The principles of Viscum Album, or Mistletoe, are four in number, viz.: Resin, resinoid, alkaloid and acid with sulphur, but the acid varies according to the tree on which it grows. If grown on the apple or service tree it possesses malic acid; if on the oak, hawthorn, poplar, blackthorn or sycamore, tannic acid; if on the lime, citric acid; and if on fir trees, a substance nearly like turpentine.
Its properties are nervine, tonic, diuretic, anti-spasmodic, slightly narcotic, sedative, astringent, and anti-scorbutic.
It is employed in convulsions, chorea, delirium, hysteria, neuralgia, nervous debility, urinary disorders, heart disease, and many other complaints arising from a weakened or disordered state of the nervous system.
As a nervine tonic I value Mistletoe as superior to all other remedies I have come in contact with. It is now about 35 years since I first made use of it in cases of nervous complaints, and during that time I have had many opportunities of noting the results which have accrued from its employment. Where the decoction of Mistletoe is given in from one or two teaspoonfuls to one wineglassful, according to the age of the patient, and the severity of the case, every one, two, or three hours, particularly in fits, epilepsy, and St. Vitus' dance, it will be found that it soon soothes and quiets the irritability of the nervous system, at the same time giving tone and regularity of action, diminishing cerebral excitement, abating delirium, and controlling febrile excitement; exciting diaphoresis and diuresis, and accomplishing its work without any subsequent unpleasant reaction.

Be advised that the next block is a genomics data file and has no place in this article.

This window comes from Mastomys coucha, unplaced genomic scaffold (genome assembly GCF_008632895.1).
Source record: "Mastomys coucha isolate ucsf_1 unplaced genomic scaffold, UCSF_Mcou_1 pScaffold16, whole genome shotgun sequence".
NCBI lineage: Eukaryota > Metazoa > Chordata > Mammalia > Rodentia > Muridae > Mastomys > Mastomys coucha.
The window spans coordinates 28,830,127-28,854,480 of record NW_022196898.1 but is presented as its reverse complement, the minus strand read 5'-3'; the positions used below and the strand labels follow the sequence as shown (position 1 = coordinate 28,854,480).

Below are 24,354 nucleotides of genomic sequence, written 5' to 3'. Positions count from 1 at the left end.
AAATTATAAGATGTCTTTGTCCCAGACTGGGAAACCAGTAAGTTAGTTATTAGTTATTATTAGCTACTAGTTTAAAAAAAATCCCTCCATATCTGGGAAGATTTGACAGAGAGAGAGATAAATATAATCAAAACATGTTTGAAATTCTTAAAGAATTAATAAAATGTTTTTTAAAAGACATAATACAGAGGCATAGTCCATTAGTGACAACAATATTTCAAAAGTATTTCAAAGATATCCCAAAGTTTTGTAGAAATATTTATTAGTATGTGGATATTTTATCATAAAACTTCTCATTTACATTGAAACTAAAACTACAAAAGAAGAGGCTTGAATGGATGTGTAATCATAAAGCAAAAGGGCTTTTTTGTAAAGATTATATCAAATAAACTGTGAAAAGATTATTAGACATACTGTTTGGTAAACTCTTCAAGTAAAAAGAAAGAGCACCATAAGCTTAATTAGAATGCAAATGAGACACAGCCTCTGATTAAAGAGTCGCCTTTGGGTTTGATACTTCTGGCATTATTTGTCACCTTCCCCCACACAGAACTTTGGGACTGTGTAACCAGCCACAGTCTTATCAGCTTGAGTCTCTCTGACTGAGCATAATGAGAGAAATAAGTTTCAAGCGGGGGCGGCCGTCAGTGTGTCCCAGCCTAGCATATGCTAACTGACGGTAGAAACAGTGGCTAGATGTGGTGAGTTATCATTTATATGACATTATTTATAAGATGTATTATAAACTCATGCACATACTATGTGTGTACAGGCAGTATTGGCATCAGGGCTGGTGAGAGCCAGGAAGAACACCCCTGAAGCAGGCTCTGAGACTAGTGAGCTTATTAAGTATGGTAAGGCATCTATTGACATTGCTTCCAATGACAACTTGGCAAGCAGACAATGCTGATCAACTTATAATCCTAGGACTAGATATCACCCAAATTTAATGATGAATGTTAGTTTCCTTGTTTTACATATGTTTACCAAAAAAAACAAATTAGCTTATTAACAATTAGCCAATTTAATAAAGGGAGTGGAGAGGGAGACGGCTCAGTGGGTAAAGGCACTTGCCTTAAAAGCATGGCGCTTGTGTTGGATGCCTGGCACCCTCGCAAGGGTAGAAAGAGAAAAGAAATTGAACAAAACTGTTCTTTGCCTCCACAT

The whole plant is used, gathered while in full berry. It was popularly supposed that the Mistletoe growing upon the oak was of greater efficacy as a medicine than that growing elsewhere, but in actual practice it is found that no difference whatever exists between that growing upon this particular tree and that derived from any other source of growth.
As the properties of Mistletoe by exposure to the air become considerably impaired, it should always, after drying, be preserved in as air-tight a condition as possible.
Should anyone reading these lines be suffering, or have friends suffering from any kind of. nervous disease, let him give this remedy a trial, and he will not be disappointed. An extremely useful medicine for all kinds of nervous complaints is made by taking—
Valerian, 1/2 oz.
Mistletoe, 1/2 oz.
Vervain 1/2 oz.
Boil in 1 1/2 pints of water for 10 minutes and take cold 2 tablespoonsful two or three times a day. In case of debility of the digestive organs three or four cayenne pods may be added with propriety and benefit.
The treatment of the faculty in diseases of the nervous system is to saturate the body with bromides, which, instead of building up the nerves, kills them. I am among those who believe that a benign and all-wise Creator has endowed the earth with inexhaustible resources wherewith to meet the necessities of His children, and those of a kind ever conservative to the integrity and duration of the objects upon which they are employed. It is in this light that I look upon the Mistletoe and kindred remedies, believing that all remedial agents should be conservative and never destructive in their influences. A better knowledge of such means is being opened up by the progressive enlightenment of the human mind, and the profession are beginning to understand and appreciate the nearer compatibility of organic medicines with the functions of organic life.
Common Plants and their Uses in Medicine was written by Richard Lawrence Hool, F.N.A.M.H., in 1922.